A. tricycles in particular. "To regulate" means to fix. Nov. It has been the perception that local governments are in good position to achieve the end desired by the law-making body because of their proximity to the situation that can enable them to address that serious concern better than the national government…xxx The power over tricycles granted under Section 458(a)(3)(VI) of the Local Government Code to LGUs is the power to regulate their operation and to grant franchises for the operation thereof. "to register" means to record formally and exactly. A franchise is defined to be a special privilege to do certain things conferred by government on an individual or corporation. rules and regulations shall not be impaired: Provided. In fact. encumber. is aimed at curbing the alarming increase of accidents in national highways involving tricycles. 1994. local government units may. sell. or otherwise dispose of public economic enterprises owned by them in their proprietary capacity. and which does not belong to citizens generally of common right.  LTO v. salary or tenure. This can be gleaned from the explicit language of the statute itself. 29. and a "driver's license" is the certificate or license issued by the government which authorizes a person to operate a motor vehicle. by ordinance. En Banc [Narvasa] The participation by the City in negotiations for an amicable settlement of a pending litigation and its eventual execution of a compromise relative thereto. as well as the corresponding guidelines issued by the DOTC. method. or to subject to governing principles or laws. Power to Enter into Contracts  Osmena v. to adjust by rule. further. whose basic objectives are to achieve road safety by insuring the road worthiness of these motor vehicles and the competence of drivers prescribed by R. G. establish. 2000. City of Butuan. Clearly unaffected by the Local Government Code are the powers of the LTO under R. The devolution of the functions of the DOTC.they are assigned to the extent that it is administratively viable as determined by the said oversight committee: Provided. 3rd Div. That regional directors who are career executive service officers and other officers of similar rank in the said regional offices who cannot be absorbed by the local government unit shall be retained by the national government. lease. 20. Jan. 217 . Not insignificant is the rule that a statute must not be construed in isolation but must be taken in harmony with the extant body of laws. performed by the LTFRB. 238 SCRA 463. A. exercised pursuant to the police power of the State. or control. without any diminution of rank. to enroll. been devolved likewise to local government units? Held: Only the powers of the Land Transportation Franchising Regulatory Board (LTFRB) to regulate the operation of tricycles-for-hire and to grant franchises for the operation thereof have been devolved to local governments under the Local Government Code. Have the powers of the Land Transportation Office (LTO) to register. Costs may also be charged for the delivery of basic services or facilities enumerated in this Section. even the power of LGUs to regulate the operation of tricycles and to grant franchises for the operation thereof is still subject to the guidelines prescribed by the DOTC. 4136. 4136 requiring the registration of all kinds of motor vehicles “used or operated on or upon any public highway” in the country. to direct by rule or restriction. or established mode. COA. No. 131512. The exclusionary clause contained in the tax provisions of Section 133(1) of the Local Government Code must not be held to have had the effect of withdrawing the express power of LTO to cause the registration of all motor vehicles and the issuance of licenses for the driving thereof. as so aptly observed by the Solicitor General. to the LGUs. On the other hand. These functions of the LTO are essentially regulatory in nature. No. (j) To ensure the active participation of the private sector in local governance. or to enter precisely in a list or the like.R. [Vitug] LGUs indubitably now have the power to regulate the operation of tricyclesfor-hire and to grant franchises for the operation thereof. That the rights accorded to such personnel pursuant to civil service law. as well as to issue licenses for the driving thereof.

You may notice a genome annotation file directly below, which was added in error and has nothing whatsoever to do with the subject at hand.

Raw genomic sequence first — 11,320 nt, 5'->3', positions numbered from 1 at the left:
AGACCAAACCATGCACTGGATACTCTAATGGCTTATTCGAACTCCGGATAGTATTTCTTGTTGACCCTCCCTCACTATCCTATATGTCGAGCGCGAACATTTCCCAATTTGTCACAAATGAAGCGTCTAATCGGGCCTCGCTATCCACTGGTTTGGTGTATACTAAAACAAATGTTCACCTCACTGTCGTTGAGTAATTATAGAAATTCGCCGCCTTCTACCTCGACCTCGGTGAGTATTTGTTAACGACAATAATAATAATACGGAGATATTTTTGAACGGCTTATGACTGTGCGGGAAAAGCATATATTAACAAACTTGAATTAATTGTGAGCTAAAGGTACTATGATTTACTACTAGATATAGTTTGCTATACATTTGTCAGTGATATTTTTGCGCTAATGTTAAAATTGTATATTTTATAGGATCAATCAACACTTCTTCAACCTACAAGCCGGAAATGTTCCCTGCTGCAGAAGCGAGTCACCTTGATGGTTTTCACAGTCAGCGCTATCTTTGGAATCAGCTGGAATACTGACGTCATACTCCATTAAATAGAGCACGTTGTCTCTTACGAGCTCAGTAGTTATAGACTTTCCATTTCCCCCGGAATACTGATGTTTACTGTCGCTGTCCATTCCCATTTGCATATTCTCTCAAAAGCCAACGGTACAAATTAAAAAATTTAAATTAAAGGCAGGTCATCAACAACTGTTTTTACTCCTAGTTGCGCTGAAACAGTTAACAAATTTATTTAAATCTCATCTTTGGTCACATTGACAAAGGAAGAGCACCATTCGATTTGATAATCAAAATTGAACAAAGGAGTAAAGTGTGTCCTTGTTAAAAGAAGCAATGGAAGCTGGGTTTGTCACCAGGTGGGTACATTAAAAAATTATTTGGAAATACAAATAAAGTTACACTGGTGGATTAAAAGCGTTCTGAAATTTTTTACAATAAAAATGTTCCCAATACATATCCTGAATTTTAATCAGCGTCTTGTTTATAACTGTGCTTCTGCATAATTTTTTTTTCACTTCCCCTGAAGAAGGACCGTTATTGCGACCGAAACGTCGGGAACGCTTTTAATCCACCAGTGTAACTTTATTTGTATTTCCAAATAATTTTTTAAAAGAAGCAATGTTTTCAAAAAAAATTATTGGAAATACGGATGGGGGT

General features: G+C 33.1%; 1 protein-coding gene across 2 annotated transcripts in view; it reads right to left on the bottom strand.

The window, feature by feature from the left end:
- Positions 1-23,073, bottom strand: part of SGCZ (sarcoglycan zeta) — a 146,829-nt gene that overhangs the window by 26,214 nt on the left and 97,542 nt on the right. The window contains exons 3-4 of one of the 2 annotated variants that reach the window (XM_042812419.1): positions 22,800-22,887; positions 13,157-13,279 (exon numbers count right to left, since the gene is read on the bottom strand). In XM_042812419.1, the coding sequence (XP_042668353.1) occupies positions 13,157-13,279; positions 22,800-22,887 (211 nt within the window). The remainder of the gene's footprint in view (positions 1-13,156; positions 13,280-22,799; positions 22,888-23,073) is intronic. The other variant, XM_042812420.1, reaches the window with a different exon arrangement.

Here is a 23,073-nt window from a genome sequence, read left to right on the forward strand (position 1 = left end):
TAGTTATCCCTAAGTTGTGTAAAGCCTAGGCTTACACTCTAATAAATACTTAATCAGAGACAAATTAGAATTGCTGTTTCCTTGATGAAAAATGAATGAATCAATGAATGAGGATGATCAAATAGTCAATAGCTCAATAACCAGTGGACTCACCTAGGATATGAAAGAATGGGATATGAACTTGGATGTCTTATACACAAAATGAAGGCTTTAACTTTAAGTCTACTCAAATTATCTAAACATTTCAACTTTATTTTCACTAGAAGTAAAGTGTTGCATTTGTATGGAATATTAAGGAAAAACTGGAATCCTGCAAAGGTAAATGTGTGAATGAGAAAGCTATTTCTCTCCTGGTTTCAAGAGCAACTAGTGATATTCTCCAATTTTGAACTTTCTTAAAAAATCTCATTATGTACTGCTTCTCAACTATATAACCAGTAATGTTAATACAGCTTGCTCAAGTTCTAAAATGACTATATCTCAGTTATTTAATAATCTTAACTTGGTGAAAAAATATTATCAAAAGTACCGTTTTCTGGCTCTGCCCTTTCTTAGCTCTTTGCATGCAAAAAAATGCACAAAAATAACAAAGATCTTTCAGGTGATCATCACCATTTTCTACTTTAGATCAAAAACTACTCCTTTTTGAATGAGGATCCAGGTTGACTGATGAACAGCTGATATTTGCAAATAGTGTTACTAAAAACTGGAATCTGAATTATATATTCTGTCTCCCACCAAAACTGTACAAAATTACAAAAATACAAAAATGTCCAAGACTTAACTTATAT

as a municipal corporation. and a compromise of a civil suit in which it is involved as a party. On the other hand. The Auditing Code of the Philippines (P. from that of the LGC of 1991 (RA 7160). 1445) further provides that no contract involving the expenditure of public funds shall be entered into unless there is an appropriation therefor and the proper accounting official of the agency concerned shall have certified to the officer entering into the obligation that funds have been duly appropriated for the purpose and the amount necessary to cover the proposed contract for the current fiscal year is available for expenditure on account thereof. 230 SCRA 585. A compromise is a bilateral act or transaction that it expressly acknowledged as a juridical agreement by the Civil Code and is therein dealt with in some detail. particularly the stipulation for the payment of P30. Clearly then. who. 3. [Ynares-Santiago] We must differentiate the provisions of the old Local Government code of 1983 (BP 337) which was then in force.  City of Quezon v. Mar. leaving or throwing of garbage” and to appropriate funds for such expenses. 1st Div. and which everyone of them prefers in the hope of gaining. 455 [vi])." The definition is reflective of the general concept of a compromise in other jurisdictions.00) as certified by the City Treasurer. adjust their difficulties by mutual consent in the same manner which they agree on. "A compromise. COA." That the City of Cebu complied with the relevant formalities contemplated by law can hardly be doubted. the contract entered into by the former Mayor Duterte was void from the very beginning since the agreed cost for the project (P8. The compromise agreement was submitted to its legislative council. the city council must provide fro the “depositing. Lexber Incorporated. Cebu City has the power to sue and be sued. as well as the obligation to pay just and valid claims against it. as "an agreement between two or more persons. owned or held in trust by.180.are indubitably within its authority and capacity as a public corporation. 1994 [Nocon] The Commission on Audit has the power. therefor cannot be imposed on the city mayor then since the two contacts were entered into before RA 7160 was even enacted.00 to the de la Cerna family. audit and settle all accounts pertaining to revenue and receipts of and expenditures or uses of funds and property. 354 SCRA 493. it is his bounden duty to so represent the city in all its business transactions. Hence. dated September 4. It cannot refuse to provide and appropriate public funds for such services which are very vital to the maintenance of cleanliness of the city and the good health of its inhabitants. In fact. not only recognized but even encouraged by law. or any of its subdivisions. is a perfectly legitimate transaction. for preventing or putting an end to a lawsuit. agencies or instrumentalities. 269 SCRA 34. REPRESENTATION OF LOCAL GOVERNMENTS IN LAWSUITS  Ramos v.920. by making reciprocal concessions. the Sangguniang Panlungsod. March 15.368. 2001. or pertaining to.000. 1986. neither does said law prohibit him fro entering into contracts unless and until funds are appropriated therefore. avoid a litigation or put an end to one already commenced." declares Article 2208 of said Code.419. This restriction. Mar. the Government. balanced by the danger of losing. authority and duty to examine. while the city mayor has no power to appropriate funds to support the contracts. (Emphasis added) Any contract entered into contrary to the foregoing requirements shall be VOID. 2. Under BP 337.D.00) was way beyond the appropriated amount (P5. CA. the contract was properly declared void and unforceable in COA's 2nd Indorsement. which now requires that the mayor’s representation of the city in its business transactions must be “upon authority of the sangguniang panlungsod orpursuant to law or ordinance (Sec.  Osmena v. Neither may it be disputed that since. it has the authority to settle or compromise suits. "is a contract whereby the parties. 1997 218 . which approved it conformably with its established rules and procedure.